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Updated: May 27, 2023


“Investigators are working to identify a specific brand of flour linked to this outbreak” (CDC)

• Illnesses: 12 • Hospitalizations: 3 • Deaths: 0 • States: 11 (1 Light Green; 2 dark green)

• Recall: No • Investigation status: Active

The CDC warns:

Do not eat raw dough or batter – even a small amount can make you or your child sick

Bake or cook food made with raw flour, like cookie dough or cake batter, before eating it. Follow the recipe or package instructions for cooking or baking. Use the temperature and cooking time given in the recipe or instructions. Buy heat-treated flour to use in recipes for homemade playdough.

Clean Wash any bowls, utensils, and surfaces that touched raw flour with warm water and soap. Wash your hands with warm water and soap before and after using raw flour.

Separate Keep raw flour, dough, and batter separate from foods that won’t be cooked.

Call a healthcare provider right away if you or your child have: Diarrhea and a fever higher than 102°F Diarrhea for more than 3 days that is not improving Bloody diarrhea So much vomiting that you cannot keep liquids down Signs of dehydration, such as: Not peeing much Dry mouth and throat Feeling dizzy when standing up

Salmonella is a type of bacteria that can cause food poisoning in humans. While it is commonly associated with contaminated meats and eggs, it can also be found in raw flour. In this blog post, we will further discuss the link between salmonella and raw flour, and provide tips on how to reduce the risk of infection.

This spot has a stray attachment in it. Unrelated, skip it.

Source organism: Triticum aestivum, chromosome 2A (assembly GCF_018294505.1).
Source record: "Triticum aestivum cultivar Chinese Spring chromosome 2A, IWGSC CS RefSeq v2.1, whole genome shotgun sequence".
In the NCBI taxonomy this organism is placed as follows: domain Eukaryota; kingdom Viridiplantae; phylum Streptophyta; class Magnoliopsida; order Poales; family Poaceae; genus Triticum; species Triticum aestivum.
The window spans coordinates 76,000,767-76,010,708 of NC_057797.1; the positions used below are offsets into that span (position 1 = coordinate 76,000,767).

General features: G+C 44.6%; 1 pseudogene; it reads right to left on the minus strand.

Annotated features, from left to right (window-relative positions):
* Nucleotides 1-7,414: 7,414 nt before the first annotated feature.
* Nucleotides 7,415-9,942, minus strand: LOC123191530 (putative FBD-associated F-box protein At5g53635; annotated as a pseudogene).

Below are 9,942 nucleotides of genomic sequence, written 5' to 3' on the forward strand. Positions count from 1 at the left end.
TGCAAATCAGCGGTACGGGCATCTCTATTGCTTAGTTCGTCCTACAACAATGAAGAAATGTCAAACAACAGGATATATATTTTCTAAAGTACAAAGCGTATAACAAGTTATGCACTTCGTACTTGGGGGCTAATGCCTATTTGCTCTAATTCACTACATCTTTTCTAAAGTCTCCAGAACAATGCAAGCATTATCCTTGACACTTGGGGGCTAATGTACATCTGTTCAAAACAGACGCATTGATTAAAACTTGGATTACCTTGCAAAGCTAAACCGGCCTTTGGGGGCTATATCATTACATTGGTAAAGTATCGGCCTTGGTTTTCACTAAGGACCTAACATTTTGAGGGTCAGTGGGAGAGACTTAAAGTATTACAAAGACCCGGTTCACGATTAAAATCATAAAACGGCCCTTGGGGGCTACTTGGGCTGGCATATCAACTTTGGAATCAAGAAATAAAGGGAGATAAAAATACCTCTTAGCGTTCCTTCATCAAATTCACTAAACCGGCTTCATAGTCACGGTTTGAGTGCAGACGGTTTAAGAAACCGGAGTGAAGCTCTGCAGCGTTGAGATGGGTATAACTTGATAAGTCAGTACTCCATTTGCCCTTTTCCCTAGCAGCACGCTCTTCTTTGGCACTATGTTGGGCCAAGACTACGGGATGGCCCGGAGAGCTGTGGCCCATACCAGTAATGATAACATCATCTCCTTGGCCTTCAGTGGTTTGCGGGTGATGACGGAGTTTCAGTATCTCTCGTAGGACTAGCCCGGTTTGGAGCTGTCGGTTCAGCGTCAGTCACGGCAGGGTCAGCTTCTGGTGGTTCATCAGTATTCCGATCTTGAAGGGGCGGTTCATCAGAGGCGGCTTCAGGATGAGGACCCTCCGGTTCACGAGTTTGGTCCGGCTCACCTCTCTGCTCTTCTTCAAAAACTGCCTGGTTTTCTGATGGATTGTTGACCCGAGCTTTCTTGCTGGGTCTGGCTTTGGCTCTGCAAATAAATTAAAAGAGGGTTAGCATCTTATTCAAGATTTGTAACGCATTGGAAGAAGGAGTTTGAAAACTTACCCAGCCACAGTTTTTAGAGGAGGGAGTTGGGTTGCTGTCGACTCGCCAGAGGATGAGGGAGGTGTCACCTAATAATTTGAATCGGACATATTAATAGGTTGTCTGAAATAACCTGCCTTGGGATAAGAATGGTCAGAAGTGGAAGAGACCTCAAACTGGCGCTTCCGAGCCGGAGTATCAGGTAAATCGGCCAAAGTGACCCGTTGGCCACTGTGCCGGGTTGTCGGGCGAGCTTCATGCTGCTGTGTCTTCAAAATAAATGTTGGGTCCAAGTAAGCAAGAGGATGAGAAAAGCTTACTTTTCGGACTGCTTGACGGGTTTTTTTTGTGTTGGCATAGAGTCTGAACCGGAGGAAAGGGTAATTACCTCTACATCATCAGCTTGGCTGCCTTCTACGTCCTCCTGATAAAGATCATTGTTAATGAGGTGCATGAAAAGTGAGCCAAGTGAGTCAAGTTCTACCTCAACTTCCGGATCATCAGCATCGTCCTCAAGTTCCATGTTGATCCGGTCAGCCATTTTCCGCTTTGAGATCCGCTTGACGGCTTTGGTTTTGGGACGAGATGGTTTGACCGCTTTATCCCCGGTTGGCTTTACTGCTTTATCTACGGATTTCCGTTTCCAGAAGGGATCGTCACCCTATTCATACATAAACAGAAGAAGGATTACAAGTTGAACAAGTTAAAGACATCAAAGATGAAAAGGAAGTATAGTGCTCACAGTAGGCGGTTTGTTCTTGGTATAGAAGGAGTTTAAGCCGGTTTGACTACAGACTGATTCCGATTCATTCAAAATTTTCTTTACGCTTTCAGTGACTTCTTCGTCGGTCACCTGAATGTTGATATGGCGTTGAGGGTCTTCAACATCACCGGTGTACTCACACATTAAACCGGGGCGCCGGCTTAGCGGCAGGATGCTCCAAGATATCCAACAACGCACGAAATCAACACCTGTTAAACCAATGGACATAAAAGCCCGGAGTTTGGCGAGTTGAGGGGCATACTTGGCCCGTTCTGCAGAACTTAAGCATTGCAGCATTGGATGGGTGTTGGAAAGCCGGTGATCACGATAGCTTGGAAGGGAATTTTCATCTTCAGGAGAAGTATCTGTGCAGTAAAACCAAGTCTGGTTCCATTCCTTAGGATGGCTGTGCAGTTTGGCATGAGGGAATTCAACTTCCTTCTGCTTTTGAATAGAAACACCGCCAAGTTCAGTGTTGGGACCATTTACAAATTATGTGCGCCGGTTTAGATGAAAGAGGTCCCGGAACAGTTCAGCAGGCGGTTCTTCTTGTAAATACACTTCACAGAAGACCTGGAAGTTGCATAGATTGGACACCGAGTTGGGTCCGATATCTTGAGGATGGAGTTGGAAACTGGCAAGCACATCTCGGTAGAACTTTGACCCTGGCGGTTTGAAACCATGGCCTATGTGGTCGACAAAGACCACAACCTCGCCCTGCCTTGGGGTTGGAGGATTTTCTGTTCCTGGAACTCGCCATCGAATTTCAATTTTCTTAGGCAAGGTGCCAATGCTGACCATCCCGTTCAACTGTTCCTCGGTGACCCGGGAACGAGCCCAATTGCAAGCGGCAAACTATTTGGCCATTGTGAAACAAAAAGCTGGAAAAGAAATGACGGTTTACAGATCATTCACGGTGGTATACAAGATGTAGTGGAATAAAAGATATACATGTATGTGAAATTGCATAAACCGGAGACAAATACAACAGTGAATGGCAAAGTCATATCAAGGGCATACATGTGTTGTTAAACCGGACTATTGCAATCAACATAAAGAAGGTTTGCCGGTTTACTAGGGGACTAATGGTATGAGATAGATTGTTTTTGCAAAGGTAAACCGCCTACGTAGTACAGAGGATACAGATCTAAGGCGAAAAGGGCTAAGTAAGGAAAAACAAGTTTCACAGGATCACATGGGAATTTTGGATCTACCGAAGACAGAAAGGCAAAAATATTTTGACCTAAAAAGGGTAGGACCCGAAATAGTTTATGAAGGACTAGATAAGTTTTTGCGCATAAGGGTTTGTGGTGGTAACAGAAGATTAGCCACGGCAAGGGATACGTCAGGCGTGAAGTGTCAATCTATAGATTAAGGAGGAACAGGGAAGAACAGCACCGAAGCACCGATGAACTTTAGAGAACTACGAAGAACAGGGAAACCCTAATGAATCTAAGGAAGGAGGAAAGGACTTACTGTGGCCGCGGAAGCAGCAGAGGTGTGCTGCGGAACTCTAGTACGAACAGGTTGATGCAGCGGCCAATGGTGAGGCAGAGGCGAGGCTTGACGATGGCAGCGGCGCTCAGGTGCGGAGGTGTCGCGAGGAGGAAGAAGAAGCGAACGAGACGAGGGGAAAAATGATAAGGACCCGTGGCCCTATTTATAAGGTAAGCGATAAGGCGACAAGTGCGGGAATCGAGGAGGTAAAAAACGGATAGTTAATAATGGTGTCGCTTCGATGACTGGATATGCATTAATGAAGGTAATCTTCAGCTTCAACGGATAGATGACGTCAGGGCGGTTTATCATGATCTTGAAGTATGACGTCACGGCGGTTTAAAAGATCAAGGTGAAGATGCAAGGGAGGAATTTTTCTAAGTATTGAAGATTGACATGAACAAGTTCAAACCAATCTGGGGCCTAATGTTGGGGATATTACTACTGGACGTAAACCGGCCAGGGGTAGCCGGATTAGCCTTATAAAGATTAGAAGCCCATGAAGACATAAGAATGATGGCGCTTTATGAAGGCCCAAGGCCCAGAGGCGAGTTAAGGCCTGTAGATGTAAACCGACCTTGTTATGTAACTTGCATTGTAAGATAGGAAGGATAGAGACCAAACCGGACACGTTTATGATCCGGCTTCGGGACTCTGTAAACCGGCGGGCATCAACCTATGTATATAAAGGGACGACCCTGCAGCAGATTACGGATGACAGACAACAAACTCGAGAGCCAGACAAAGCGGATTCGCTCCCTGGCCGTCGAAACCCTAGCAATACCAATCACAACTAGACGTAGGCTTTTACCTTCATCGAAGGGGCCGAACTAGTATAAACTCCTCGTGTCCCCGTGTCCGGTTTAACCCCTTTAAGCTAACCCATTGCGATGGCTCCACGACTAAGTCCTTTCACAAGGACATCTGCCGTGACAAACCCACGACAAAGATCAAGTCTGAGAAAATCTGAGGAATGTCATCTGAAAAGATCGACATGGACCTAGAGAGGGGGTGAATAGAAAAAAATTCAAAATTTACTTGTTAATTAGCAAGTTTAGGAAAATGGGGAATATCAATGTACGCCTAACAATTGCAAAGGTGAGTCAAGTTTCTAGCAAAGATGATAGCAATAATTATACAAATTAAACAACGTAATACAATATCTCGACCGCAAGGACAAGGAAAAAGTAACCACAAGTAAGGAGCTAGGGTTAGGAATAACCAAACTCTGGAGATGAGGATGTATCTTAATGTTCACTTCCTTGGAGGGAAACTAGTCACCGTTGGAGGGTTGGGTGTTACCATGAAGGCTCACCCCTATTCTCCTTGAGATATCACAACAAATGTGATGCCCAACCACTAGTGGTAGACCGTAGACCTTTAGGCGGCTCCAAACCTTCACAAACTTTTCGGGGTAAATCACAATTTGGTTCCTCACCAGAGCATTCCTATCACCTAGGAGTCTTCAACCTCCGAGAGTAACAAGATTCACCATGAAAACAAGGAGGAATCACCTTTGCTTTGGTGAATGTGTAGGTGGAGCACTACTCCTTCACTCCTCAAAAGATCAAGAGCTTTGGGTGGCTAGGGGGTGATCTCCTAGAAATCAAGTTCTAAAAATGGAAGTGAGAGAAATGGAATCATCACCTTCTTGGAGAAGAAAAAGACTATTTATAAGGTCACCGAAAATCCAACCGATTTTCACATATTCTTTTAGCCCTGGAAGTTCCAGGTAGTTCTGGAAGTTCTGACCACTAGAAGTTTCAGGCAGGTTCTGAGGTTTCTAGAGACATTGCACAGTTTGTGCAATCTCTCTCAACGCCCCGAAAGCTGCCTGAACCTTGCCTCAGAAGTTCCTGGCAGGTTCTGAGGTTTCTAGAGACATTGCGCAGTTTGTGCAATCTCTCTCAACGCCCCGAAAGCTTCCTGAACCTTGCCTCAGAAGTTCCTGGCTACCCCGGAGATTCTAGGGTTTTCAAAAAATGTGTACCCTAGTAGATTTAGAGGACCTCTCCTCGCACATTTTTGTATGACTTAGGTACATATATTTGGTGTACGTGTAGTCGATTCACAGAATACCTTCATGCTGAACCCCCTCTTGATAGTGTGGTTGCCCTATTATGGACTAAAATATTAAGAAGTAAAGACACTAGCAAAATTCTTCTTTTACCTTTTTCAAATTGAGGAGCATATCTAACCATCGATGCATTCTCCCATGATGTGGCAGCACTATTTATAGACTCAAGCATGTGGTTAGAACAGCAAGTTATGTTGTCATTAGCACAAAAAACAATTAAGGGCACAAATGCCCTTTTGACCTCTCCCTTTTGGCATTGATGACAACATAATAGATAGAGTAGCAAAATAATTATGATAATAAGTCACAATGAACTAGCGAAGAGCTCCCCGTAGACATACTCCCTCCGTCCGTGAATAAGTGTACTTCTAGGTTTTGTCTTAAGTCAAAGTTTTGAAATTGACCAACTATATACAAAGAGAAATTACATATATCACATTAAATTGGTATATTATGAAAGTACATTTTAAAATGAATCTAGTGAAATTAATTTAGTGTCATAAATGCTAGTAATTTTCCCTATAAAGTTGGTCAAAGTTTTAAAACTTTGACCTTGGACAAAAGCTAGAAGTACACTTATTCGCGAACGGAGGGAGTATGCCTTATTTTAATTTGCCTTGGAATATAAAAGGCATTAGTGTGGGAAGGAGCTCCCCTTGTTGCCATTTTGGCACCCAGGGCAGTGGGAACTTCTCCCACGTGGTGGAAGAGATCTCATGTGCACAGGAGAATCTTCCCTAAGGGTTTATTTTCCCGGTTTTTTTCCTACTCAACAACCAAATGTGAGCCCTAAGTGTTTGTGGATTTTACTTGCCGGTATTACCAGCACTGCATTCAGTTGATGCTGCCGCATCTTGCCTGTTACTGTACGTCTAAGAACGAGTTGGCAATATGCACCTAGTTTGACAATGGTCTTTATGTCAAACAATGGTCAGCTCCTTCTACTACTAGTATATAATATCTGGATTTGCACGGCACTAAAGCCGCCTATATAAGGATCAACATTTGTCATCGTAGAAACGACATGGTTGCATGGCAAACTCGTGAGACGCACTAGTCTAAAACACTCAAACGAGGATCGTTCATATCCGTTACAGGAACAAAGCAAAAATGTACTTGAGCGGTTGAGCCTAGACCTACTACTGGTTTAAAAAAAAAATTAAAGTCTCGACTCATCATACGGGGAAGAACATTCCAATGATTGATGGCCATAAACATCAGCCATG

How does salmonella get into raw flour?

Salmonella can be present in the wheat fields where the flour is grown. It can also be introduced during the milling process, or from contaminated equipment or storage facilities. Once the bacteria are present in the flour, it can survive for months or even years.

How does raw flour cause salmonella infections?

Raw flour is often used in recipes for cookies, cakes, and other baked goods that are not cooked at high temperatures. When raw flour is consumed, the salmonella bacteria can survive in the digestive system and cause an infection. Symptoms of salmonella infection include diarrhea, fever, and abdominal cramps, and can last for several days.

How to reduce the risk of salmonella infection from raw flour?

The following tips can help reduce the risk of salmonella infection from raw flour:

Cook all baked goods made with raw flour to a safe internal temperature of 160°F (71°C) or higher.

Avoid consuming raw dough or batter made with raw flour, as this can increase the risk of infection.

Store flour in a cool, dry place, and use it before the expiration date.

Wash your hands and all cooking utensils thoroughly after handling raw flour.

If you are at a higher risk of infection (such as in children, the elderly, or those with weakened immune systems), it is recommended to avoid raw flour altogether.

In conclusion, salmonella can be present in raw flour and can cause food poisoning in humans. By taking the necessary precautions and following safe food handling practices, you can reduce the risk of infection and enjoy your baked goods without worry.



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